Faster vaccination, faster economic recoveries

Moody’s foresees the national GDP growth to rise slightly above 6% this year


MALAYSIA could escape the economic fallout earlier than scheduled with the completion of the National Covid-19 Immunisation Programme that will give a brighter mid-term and long-term outlook, resulting in a better credit profile, said Moody’s Investors Service Inc.

Recently, the government has decided to speed up the vaccination rate, with the completion date of the immunisation programme being brought forward from the first quarter of 2022 (1Q22) to 4Q21.

Moody’s Sovereign Risk Group assistant VP and analyst Christian Fang said based on the baseline assumption of the government’s aim, Moody’s foresees the national GDP to rise slightly above 6% growth this year.

“But if the economy can be reopened quicker than that (the end of vaccination programme), that can be the upside point.

“If the vaccination programme concludes quicker, it will result in the economic sector to open much earlier (than projected),” he said during the Inside Asian Series’ Media Roundtable by Moody’s held virtually yesterday.

Fang, however, noted that it will be a difficult indicator to forecast credit rating, as the evolution of the Covid-19 virus will also affect how the government functions in responding towards the situation, which directly impacts the economic activities.

As of now, with the Covid-19 cases reported to be stable, the government is speeding up the rollout of the immunisation programme, making certain that 80% of the population could be inoculated by year-end.

However, issues have surfaced relating to the shortage of vaccine stocks and slow vaccination registration from the public.

“In terms of impact on credit profile, we are looking at mid-term growth of the countries, as one-year recession does not really affect our view of economic strength.

“So, we are looking at a 10-year average of GDP growth and the long-term outlook, such as the capacity of the economy to grow within the next couple of years rather than one of shock.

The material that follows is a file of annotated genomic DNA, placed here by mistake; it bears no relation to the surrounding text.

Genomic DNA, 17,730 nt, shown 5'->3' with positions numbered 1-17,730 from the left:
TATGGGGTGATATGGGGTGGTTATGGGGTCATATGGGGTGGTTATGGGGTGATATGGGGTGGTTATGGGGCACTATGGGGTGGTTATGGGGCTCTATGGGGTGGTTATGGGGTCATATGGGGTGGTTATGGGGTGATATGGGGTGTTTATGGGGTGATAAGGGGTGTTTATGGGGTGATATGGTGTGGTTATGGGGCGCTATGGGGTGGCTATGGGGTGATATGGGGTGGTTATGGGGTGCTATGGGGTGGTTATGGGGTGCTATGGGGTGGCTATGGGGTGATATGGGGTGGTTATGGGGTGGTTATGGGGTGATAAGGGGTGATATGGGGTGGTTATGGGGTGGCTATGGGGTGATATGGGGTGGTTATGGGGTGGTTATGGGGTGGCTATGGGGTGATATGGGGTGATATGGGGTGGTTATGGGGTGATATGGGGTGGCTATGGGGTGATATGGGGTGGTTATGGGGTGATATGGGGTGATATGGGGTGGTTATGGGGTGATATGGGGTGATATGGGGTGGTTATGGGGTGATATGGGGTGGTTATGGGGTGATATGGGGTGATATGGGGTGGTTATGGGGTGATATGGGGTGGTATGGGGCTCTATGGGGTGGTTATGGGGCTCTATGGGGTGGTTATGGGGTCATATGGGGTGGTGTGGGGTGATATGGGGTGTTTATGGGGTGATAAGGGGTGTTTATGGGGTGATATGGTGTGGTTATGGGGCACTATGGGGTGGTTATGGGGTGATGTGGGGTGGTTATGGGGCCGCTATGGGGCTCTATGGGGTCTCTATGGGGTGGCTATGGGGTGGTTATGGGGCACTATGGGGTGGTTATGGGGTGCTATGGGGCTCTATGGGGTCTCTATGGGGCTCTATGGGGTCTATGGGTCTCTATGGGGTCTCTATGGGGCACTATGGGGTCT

“But, one of shock does matter, if it resulted in the second-round effect in the economy,” Fang said.

For instance, he said the short-term setback would be the result of banking system issues like massive bankruptcy.

“Then, this could risk a potential to weaken the economy in the medium term, and subsequently would cause a longer-term impact which would cause negative rating,” said Fang.

He opined that so far, with more than RM300 billion stimulus to fight Covid-19 impact delivered by the government, the fiscal policy has cushioned the economic impact for the short-term period, attributing to the strength of the country’s economy.

This includes the enrolment of the loan moratorium and wage subsidy programmes.

Overall, Fang said Malaysia’s growth potential is stronger than its peers, despite the incomes being slightly below average in its peer group — which includes countries such as Indonesia, the Philippines, Thailand, Latvia, Mexico and Ireland.

“Our estimate of Malaysia’s growth over 2021 to 2024 will be among the highest in its peer group. Here, when I am looking at its peer group, I am referring to A2 to BAA1 peers. Malaysia is rated A3 with a ‘Stable’ outlook,” he said.

Fang attributed the strong growth potential to Malaysia’s economic diversity and complexity.

Among others, he said Malaysia’s export basket includes a range of goods, from items like electrical and electronics, and chemicals to more basic exports such as food and commodities.

“Combined with solid institutions that have a track record of effective macroeconomic management, the high growth potential anchors Malaysia’s credit profile and supports its debt carrying abilities,” he said.

Read our previous report here

World Bank lowers Malaysia’s GDP growth to 6%